The second I sat down in chapel on Monday morning, my phone vibrated in my hand. The notification for the tweet held several hashtags containing Korean characters, the letters “BTS” and a link to BitHit Entertainment’s YouTube channel.
I looked over at Hollee, my chapel buddy, with wide eyes, and she returned a knowing smile. I think I might have even squealed a little.
For those of you who don’t understand my excitement, let me explain. BigHit Entertainment is a Korean music company, and BTS is a K-pop group under their record label. This specific tweet was announcing the drop of BTS’s new music video and the pending release of their newest album. That meant Hollee and I were going to be up all night in anticipation while blasting their previous album, “You Never Walk Alone.”
I don’t remember exactly how I got into this K-pop stuff. I just remember Hollee sitting up in her bed saying, “What the heck is K-pop, and why is it all over my Twitter?” That statement was shortly followed by an “I don’t understand what’s going on, but it seems cool.”
After a few days, she was playing Korean music videos 24/7. The next thing I knew, I was following up her “Ireumeun Jung Kook” with “Seukeireun jeonguk,” an iconic line from one of BTS’s early songs, “We Are Bulletproof, Pt. 2.”
Now I can practically tell you everything there is to know about BTS. For starters, BTS stands for Bangtan Sonyeondan, which basically translates to Bulletproof Boy Scouts. There are seven members and all of them are amazing dancers with fantastic vocal power. The best part about BTS, and K-pop in general, really, is that there is such a variety in the music they produce. You like slow, beautiful melodies? Try the song “Butterfly.” Prefer Rap? Listen to the Cyphers; they’re killer.
Before anyone asks, no, I don’t speak Korean. When I listen to these songs, I don’t immediately understand what they’re saying — I have to look up a translated version of the lyrics. I think that’s the most common issue I find when I tell someone they should check out some K-pop. I’ve been told that it’s weird to listen to music in a language I don’t readily understand, but my response is simple: “Despacito.”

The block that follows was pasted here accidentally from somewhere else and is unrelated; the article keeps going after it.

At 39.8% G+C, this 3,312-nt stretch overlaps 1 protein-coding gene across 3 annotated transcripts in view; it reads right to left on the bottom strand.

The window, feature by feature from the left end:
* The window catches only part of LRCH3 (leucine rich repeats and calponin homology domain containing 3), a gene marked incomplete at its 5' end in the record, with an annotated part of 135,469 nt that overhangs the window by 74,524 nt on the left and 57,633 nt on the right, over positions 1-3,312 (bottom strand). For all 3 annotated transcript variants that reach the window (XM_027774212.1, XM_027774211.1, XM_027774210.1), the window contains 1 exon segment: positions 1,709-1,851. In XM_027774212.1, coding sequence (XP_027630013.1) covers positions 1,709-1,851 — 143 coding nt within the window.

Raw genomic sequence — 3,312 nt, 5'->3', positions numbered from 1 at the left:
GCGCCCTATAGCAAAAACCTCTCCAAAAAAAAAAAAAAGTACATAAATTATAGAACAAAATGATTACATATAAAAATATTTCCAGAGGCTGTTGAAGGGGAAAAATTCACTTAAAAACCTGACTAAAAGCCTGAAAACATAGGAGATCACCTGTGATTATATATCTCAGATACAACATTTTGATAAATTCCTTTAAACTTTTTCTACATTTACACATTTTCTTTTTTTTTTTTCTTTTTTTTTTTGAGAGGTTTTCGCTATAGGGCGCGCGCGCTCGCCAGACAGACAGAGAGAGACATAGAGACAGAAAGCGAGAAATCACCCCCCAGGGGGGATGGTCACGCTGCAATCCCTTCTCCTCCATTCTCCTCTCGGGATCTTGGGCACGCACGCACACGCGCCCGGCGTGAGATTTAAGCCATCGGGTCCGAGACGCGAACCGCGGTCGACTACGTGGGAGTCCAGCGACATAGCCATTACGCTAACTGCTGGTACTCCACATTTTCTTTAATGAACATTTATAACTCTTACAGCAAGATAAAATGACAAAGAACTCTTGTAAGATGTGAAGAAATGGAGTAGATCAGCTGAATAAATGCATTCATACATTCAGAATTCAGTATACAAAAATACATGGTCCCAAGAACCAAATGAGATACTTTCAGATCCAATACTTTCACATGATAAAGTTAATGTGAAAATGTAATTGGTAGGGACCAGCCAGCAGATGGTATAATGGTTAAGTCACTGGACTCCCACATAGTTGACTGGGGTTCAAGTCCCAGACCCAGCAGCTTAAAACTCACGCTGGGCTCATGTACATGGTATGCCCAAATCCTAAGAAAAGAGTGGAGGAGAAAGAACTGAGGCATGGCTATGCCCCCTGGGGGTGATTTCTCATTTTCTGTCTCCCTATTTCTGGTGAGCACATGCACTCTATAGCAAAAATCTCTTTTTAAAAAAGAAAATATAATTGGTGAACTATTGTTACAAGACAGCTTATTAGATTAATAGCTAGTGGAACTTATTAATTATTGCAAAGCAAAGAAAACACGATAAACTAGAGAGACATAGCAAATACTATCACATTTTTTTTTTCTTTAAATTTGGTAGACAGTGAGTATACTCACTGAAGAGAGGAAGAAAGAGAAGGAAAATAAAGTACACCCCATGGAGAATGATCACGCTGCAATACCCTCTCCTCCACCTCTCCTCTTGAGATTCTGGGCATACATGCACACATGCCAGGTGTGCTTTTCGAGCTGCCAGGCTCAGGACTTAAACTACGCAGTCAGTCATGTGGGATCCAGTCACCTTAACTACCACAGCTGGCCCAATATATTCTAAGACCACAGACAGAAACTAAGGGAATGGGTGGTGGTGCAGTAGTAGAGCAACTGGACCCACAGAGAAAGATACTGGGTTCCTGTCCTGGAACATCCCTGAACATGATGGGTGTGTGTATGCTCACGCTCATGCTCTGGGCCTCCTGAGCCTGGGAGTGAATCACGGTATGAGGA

There are many songs people listen to that have lyrics in other languages, but no one complains about them. They just turn the radio up a little louder and sing along. Well, Korean is no different. The songs are still lit and, although I butcher most if not all of the lyrics, I still get pumped when I sing them. I can understand the feeling in the songs without understanding the words.
Since we really like these singers, Hollee and I started watching them act on Korean TV shows. Hollee ordered some workbooks, downloaded an app and started learning the language. We’ve cooked Korean dishes that they recommended and discovered some really great beauty products. Being so exposed to Korean culture, our ideas of community have changed, and we will both tell you that we’re a lot more curious about things going on around the world than we have ever been before. Our entire worldview has been affected.
Sometimes it seems the U.S. has a bit of a bubble around it, much like Harding does. We tend to stick with what we’re comfortable with and shy away from things we don’t understand. It’s common for people in other countries to learn English, but it’s a little less common for people here to learn languages like Korean or even Sign Language. There are so many subcultures just in America that we often don’t address.
So I’ll make a public service announcement right here: If you’re reading this, go learn something new about a culture not your own. I suggest you check out my favorite BTS album, “You Never Walk Alone,” but there are plenty of other ways to get to know another culture. It can be looking at authentic recipes or even asking a student from a different country to teach you a bit of their language. Just go out and experience something new. There are so many different cultures in the world, and I think it’s important for us to remember that we are not alone on this planet.